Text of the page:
Menu Search
Article Nov 12 2018 Written by

That Time I Slept On The Wu-Tang Clan

So, we’re a few days late, but this post can be viewed as a celebration of the 25th anniversary of the release of the Wu-Tang Clan’s Enter the Wu-Tang (36 Chambers). It was unleashed on the earholes of the world November 9th, 1993. In some senses, it remains an enigma, an album that contains an iconic single, “C.R.E.A.M.”, that is almost a slow-jam R&B beat. It’s also an album that is one hour’s worth of massive posse cuts.

From around the time of the release of 36 Chambers until a few years into the new millennium, I worked in record stores. First I did a bid at Tower Records and then I spent a real stretch of time at a small Seattle chain called Cellophane Square. Cellophane made its fame on being a groundbreaking new-and-used shop where you could hawk your old CDs to help pay for new ones (if that’s how you lived your life). At least, it was groundbreaking when it first opened in the late 70s.

I was and still remain more of an East Coast head, if that distinction is even relevant anymore, but I’m fuckin’ old, so there you go. It’s not that I don’t appreciate West Coast G Funk type shit or the Bay Area weirdos and the crazy early 90s LA scene. I’ve just always felt that East Coast vibe. Despite all of that, you could find a 20-year-old version of me talkin’ shit about how Wu-Tang was some ‘frontin’ ass fake Gangsta Rap shit.’ Hindsight is 20/20 and I know that was some super naïve stuff to say, but hey, we’re all young once, right?

My good buddy and co-worker Jake was tired of my junk and decided to take matters into his own hands. Towards the end of our shift one day, Jake turned to me and said, “When we get off work, you’re coming with me to my house and learning a lesson.”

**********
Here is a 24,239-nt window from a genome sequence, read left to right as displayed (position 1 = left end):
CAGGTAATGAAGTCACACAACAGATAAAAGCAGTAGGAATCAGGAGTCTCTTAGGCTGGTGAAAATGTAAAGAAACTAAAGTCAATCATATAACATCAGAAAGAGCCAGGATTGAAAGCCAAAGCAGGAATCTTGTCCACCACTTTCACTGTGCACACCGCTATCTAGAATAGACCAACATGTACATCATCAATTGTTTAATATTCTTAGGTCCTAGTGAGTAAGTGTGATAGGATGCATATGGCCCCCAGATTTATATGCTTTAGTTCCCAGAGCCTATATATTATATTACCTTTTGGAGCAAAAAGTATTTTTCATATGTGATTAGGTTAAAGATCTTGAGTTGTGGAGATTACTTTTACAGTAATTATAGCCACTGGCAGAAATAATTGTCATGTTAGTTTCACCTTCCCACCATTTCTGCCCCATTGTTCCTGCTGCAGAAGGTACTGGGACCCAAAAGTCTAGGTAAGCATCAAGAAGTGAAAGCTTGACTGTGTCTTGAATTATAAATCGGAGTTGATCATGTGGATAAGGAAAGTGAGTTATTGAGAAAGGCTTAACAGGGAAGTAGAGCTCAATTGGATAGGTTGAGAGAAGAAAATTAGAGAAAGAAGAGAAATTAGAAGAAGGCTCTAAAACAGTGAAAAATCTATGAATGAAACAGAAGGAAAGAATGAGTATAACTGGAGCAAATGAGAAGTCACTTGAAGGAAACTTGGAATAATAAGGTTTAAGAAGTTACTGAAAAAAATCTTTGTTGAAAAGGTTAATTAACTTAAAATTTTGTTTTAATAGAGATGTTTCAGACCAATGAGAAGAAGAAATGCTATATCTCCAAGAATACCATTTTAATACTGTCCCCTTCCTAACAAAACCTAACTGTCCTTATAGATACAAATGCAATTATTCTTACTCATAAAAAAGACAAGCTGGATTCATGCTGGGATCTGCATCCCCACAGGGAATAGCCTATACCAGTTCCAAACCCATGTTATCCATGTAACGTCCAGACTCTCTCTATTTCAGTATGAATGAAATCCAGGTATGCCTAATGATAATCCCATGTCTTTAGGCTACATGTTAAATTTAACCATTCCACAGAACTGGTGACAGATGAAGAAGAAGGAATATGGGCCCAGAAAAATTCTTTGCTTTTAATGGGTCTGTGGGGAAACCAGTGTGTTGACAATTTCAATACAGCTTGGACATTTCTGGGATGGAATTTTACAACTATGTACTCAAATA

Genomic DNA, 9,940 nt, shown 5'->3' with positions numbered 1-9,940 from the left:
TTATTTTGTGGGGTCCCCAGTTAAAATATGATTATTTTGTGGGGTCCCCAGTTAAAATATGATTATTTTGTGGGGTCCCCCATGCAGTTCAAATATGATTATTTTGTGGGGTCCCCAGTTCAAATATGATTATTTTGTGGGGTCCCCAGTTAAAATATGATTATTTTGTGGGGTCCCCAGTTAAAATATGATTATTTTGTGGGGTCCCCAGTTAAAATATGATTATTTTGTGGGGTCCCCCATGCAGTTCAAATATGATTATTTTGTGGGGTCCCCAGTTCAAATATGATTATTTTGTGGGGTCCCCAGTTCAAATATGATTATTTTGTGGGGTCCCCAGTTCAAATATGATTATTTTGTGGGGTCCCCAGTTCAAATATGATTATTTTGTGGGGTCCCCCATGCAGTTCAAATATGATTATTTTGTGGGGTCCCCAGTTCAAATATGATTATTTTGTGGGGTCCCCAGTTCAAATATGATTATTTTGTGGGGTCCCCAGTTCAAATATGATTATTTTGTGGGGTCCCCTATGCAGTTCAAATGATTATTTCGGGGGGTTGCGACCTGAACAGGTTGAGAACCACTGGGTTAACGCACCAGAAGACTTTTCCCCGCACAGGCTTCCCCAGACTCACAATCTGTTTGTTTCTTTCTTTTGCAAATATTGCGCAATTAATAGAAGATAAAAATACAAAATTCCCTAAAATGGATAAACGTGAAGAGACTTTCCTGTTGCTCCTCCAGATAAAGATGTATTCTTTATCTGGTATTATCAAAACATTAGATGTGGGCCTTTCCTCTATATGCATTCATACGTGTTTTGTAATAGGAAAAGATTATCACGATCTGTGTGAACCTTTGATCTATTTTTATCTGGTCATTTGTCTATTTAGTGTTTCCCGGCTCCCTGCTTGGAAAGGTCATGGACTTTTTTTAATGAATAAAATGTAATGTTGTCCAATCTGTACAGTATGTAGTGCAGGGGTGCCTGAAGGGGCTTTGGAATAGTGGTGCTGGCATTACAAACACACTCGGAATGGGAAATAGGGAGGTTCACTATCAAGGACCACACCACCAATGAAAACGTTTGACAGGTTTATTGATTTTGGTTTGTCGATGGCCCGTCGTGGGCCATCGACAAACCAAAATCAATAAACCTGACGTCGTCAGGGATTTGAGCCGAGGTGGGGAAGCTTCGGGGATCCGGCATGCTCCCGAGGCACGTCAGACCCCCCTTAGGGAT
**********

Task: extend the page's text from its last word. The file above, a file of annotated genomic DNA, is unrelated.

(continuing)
We plopped down onto his couch and took some very large bong rips, fully prepared to listen to records. Jake was very aware of how much I love De La Soul, so he had a very tactical approach.

“Alright, you love De La, right? And that means you love everything that Prince Paul touches, yes?” I nodded in stoned agreement. So he pulls out his original pressing of Gravediggaz 6 Feet Deep. He drops the needle and I was mystified for 52 minutes. It was so dope.

The record ends and I’m just taken aback; I’m in shock.

“Prince Paul is half of the production team on that record,” Jake states, “and the other half is the RZA, from the Wu-Tang Clan.”

Then he looks me dead in the eye while putting on Side A of 36 Chambers, “You ready?” He has that grin of illuminated anticipation at bathing an initiate in the glow of new knowledge.

BRING THE MUTHAFUCKIN RUCKUS, BRING THE MUTHAFUCKIN RUCKUS!!!

The beat lands so hard and dirty. Every line spit is up in your face, aggressive, but not Gangsta Rap and clearly legit and unique. The production is basement and moldy, it’s full of tension, but well crafted.

And by the time Ol’ Dirty Bastard inquires, “Do you wanna get your teeth knocked the fuck out?!” I was hooked like a tuna on a long line. I wasn’t going anywhere. Jake and I nodding our heads, me looking to him for forgiveness for my ignorance. The whole thing felt like an aural ass-beating I was happy to take, just so I could be in the club. Just so I didn’t have to be that ignorant punk anymore. “Da Mystery of Chessboxin’” followed immediately by “Wu-Tang Clan Ain’t Nuthin’ Ta Fuck Wit” were like a deadly combo jab and uppercut from prime Mike Tyson; I was dazed and stumbling.

“Protect Ya Neck” sounds exactly like how I imagine the tense atmosphere in Stretch & Bobbito’s studio was that one mythical night. Then they have the balls to end the album on a Blues-on-steroids type ragged beat in “7th Chamber.”

All this to say, I don’t regret my initial ignorance, but I’m a little bummed I wasn’t in on the secret of how amazing this album was from the start. I was late to the party. I slept on that shit and I was dumb to have. I am extremely lucky to have a friend like Jake to catch me up.

Happy 25th birthday to 36 Chambers!!

Written by

Gabriel Bogart was born the day of the evacuation of Saigon, at the very tail end of the Vietnam War. Luckily, this afforded him the luxury of growing up in the first generation of Hip Hop fans and B-Boys, breakdanc…

Scroll to top

Related

Scroll to top